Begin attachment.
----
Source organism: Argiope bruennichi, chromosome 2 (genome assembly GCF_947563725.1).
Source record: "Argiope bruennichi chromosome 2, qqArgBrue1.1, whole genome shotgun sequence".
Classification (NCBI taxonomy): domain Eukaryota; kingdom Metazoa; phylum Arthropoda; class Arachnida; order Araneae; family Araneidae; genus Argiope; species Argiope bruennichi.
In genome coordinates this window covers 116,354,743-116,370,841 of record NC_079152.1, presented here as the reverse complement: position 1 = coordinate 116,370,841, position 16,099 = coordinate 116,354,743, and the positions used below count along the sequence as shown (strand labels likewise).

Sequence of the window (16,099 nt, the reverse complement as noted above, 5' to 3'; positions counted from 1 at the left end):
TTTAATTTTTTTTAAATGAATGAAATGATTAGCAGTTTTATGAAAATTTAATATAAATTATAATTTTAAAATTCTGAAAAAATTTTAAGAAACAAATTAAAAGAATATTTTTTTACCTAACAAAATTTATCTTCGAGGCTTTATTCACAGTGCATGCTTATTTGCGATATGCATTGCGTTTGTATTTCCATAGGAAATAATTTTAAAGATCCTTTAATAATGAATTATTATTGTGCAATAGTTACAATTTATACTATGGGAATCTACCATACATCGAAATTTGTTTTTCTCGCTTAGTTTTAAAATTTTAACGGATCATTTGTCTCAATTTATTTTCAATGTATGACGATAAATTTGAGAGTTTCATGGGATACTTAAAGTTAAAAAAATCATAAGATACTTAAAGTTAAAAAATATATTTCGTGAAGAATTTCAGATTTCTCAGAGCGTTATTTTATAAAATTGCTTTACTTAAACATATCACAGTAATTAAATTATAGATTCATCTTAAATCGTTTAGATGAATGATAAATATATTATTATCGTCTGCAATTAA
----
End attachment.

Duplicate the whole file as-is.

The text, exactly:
Source organism: Argiope bruennichi, chromosome 2 (genome assembly GCF_947563725.1).
Source record: "Argiope bruennichi chromosome 2, qqArgBrue1.1, whole genome shotgun sequence".
Classification (NCBI taxonomy): domain Eukaryota; kingdom Metazoa; phylum Arthropoda; class Arachnida; order Araneae; family Araneidae; genus Argiope; species Argiope bruennichi.
In genome coordinates this window covers 116,354,743-116,370,841 of record NC_079152.1, presented here as the reverse complement: position 1 = coordinate 116,370,841, position 16,099 = coordinate 116,354,743, and the positions used below count along the sequence as shown (strand labels likewise).

Sequence of the window (16,099 nt, the reverse complement as noted above, 5' to 3'; positions counted from 1 at the left end):
TTTAATTTTTTTTAAATGAATGAAATGATTAGCAGTTTTATGAAAATTTAATATAAATTATAATTTTAAAATTCTGAAAAAATTTTAAGAAACAAATTAAAAGAATATTTTTTTACCTAACAAAATTTATCTTCGAGGCTTTATTCACAGTGCATGCTTATTTGCGATATGCATTGCGTTTGTATTTCCATAGGAAATAATTTTAAAGATCCTTTAATAATGAATTATTATTGTGCAATAGTTACAATTTATACTATGGGAATCTACCATACATCGAAATTTGTTTTTCTCGCTTAGTTTTAAAATTTTAACGGATCATTTGTCTCAATTTATTTTCAATGTATGACGATAAATTTGAGAGTTTCATGGGATACTTAAAGTTAAAAAAATCATAAGATACTTAAAGTTAAAAAATATATTTCGTGAAGAATTTCAGATTTCTCAGAGCGTTATTTTATAAAATTGCTTTACTTAAACATATCACAGTAATTAAATTATAGATTCATCTTAAATCGTTTAGATGAATGATAAATATATTATTATCGTCTGCAATTAA